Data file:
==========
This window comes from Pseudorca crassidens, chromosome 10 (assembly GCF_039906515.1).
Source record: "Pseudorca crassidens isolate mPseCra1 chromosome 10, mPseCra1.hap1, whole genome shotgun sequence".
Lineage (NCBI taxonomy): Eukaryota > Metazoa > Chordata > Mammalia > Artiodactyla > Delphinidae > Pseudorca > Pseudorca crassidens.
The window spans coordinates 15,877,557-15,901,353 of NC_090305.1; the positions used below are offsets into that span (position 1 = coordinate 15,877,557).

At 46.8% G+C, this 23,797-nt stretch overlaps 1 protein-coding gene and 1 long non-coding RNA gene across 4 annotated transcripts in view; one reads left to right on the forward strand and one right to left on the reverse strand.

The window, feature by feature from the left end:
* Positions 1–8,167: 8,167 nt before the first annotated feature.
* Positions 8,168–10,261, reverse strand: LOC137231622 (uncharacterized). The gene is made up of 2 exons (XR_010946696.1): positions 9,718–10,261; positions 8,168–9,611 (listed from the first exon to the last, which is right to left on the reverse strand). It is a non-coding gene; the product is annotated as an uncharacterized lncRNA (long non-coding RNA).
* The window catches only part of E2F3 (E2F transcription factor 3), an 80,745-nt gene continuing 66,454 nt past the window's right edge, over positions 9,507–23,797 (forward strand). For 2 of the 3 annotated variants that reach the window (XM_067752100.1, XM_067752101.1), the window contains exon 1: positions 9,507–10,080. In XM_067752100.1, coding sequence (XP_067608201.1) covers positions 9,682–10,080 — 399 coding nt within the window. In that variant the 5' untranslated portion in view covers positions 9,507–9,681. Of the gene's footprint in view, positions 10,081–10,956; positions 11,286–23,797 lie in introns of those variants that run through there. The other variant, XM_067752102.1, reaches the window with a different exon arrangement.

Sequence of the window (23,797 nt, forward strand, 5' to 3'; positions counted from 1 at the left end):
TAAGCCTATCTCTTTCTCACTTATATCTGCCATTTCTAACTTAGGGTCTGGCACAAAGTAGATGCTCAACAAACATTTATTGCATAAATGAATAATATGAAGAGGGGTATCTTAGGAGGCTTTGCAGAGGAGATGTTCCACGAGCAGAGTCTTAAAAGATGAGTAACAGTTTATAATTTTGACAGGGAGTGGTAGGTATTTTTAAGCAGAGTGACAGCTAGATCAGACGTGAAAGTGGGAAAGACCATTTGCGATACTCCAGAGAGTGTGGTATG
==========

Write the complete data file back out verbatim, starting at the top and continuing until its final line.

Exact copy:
This window comes from Pseudorca crassidens, chromosome 10 (assembly GCF_039906515.1).
Source record: "Pseudorca crassidens isolate mPseCra1 chromosome 10, mPseCra1.hap1, whole genome shotgun sequence".
Lineage (NCBI taxonomy): Eukaryota > Metazoa > Chordata > Mammalia > Artiodactyla > Delphinidae > Pseudorca > Pseudorca crassidens.
The window spans coordinates 15,877,557-15,901,353 of NC_090305.1; the positions used below are offsets into that span (position 1 = coordinate 15,877,557).

At 46.8% G+C, this 23,797-nt stretch overlaps 1 protein-coding gene and 1 long non-coding RNA gene across 4 annotated transcripts in view; one reads left to right on the forward strand and one right to left on the reverse strand.

The window, feature by feature from the left end:
* Positions 1–8,167: 8,167 nt before the first annotated feature.
* Positions 8,168–10,261, reverse strand: LOC137231622 (uncharacterized). The gene is made up of 2 exons (XR_010946696.1): positions 9,718–10,261; positions 8,168–9,611 (listed from the first exon to the last, which is right to left on the reverse strand). It is a non-coding gene; the product is annotated as an uncharacterized lncRNA (long non-coding RNA).
* The window catches only part of E2F3 (E2F transcription factor 3), an 80,745-nt gene continuing 66,454 nt past the window's right edge, over positions 9,507–23,797 (forward strand). For 2 of the 3 annotated variants that reach the window (XM_067752100.1, XM_067752101.1), the window contains exon 1: positions 9,507–10,080. In XM_067752100.1, coding sequence (XP_067608201.1) covers positions 9,682–10,080 — 399 coding nt within the window. In that variant the 5' untranslated portion in view covers positions 9,507–9,681. Of the gene's footprint in view, positions 10,081–10,956; positions 11,286–23,797 lie in introns of those variants that run through there. The other variant, XM_067752102.1, reaches the window with a different exon arrangement.

Sequence of the window (23,797 nt, forward strand, 5' to 3'; positions counted from 1 at the left end):
TAAGCCTATCTCTTTCTCACTTATATCTGCCATTTCTAACTTAGGGTCTGGCACAAAGTAGATGCTCAACAAACATTTATTGCATAAATGAATAATATGAAGAGGGGTATCTTAGGAGGCTTTGCAGAGGAGATGTTCCACGAGCAGAGTCTTAAAAGATGAGTAACAGTTTATAATTTTGACAGGGAGTGGTAGGTATTTTTAAGCAGAGTGACAGCTAGATCAGACGTGAAAGTGGGAAAGACCATTTGCGATACTCCAGAGAGTGTGGTATG